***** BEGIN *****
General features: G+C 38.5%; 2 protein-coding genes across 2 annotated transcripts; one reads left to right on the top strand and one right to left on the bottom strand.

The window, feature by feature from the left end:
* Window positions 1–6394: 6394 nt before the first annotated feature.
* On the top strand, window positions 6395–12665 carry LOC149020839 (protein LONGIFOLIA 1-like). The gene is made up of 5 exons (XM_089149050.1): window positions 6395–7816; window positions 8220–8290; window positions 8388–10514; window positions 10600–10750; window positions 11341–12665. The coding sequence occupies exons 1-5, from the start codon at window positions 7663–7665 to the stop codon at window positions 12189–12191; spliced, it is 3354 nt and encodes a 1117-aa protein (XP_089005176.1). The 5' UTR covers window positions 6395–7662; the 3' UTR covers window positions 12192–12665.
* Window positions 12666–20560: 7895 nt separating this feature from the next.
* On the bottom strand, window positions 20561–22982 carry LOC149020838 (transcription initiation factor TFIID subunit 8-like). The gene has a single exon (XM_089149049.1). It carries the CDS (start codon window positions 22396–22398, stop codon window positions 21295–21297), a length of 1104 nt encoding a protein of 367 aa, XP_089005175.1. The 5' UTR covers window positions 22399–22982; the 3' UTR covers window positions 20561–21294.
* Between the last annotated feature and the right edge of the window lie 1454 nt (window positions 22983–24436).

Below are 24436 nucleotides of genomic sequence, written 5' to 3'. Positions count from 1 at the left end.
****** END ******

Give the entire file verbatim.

General features: G+C 38.5%; 2 protein-coding genes across 2 annotated transcripts; one reads left to right on the top strand and one right to left on the bottom strand.

The window, feature by feature from the left end:
* Window positions 1–6394: 6394 nt before the first annotated feature.
* On the top strand, window positions 6395–12665 carry LOC149020839 (protein LONGIFOLIA 1-like). The gene is made up of 5 exons (XM_089149050.1): window positions 6395–7816; window positions 8220–8290; window positions 8388–10514; window positions 10600–10750; window positions 11341–12665. The coding sequence occupies exons 1-5, from the start codon at window positions 7663–7665 to the stop codon at window positions 12189–12191; spliced, it is 3354 nt and encodes a 1117-aa protein (XP_089005176.1). The 5' UTR covers window positions 6395–7662; the 3' UTR covers window positions 12192–12665.
* Window positions 12666–20560: 7895 nt separating this feature from the next.
* On the bottom strand, window positions 20561–22982 carry LOC149020838 (transcription initiation factor TFIID subunit 8-like). The gene has a single exon (XM_089149049.1). It carries the CDS (start codon window positions 22396–22398, stop codon window positions 21295–21297), a length of 1104 nt encoding a protein of 367 aa, XP_089005175.1. The 5' UTR covers window positions 22399–22982; the 3' UTR covers window positions 20561–21294.
* Between the last annotated feature and the right edge of the window lie 1454 nt (window positions 22983–24436).

Below are 24436 nucleotides of genomic sequence, written 5' to 3'. Positions count from 1 at the left end.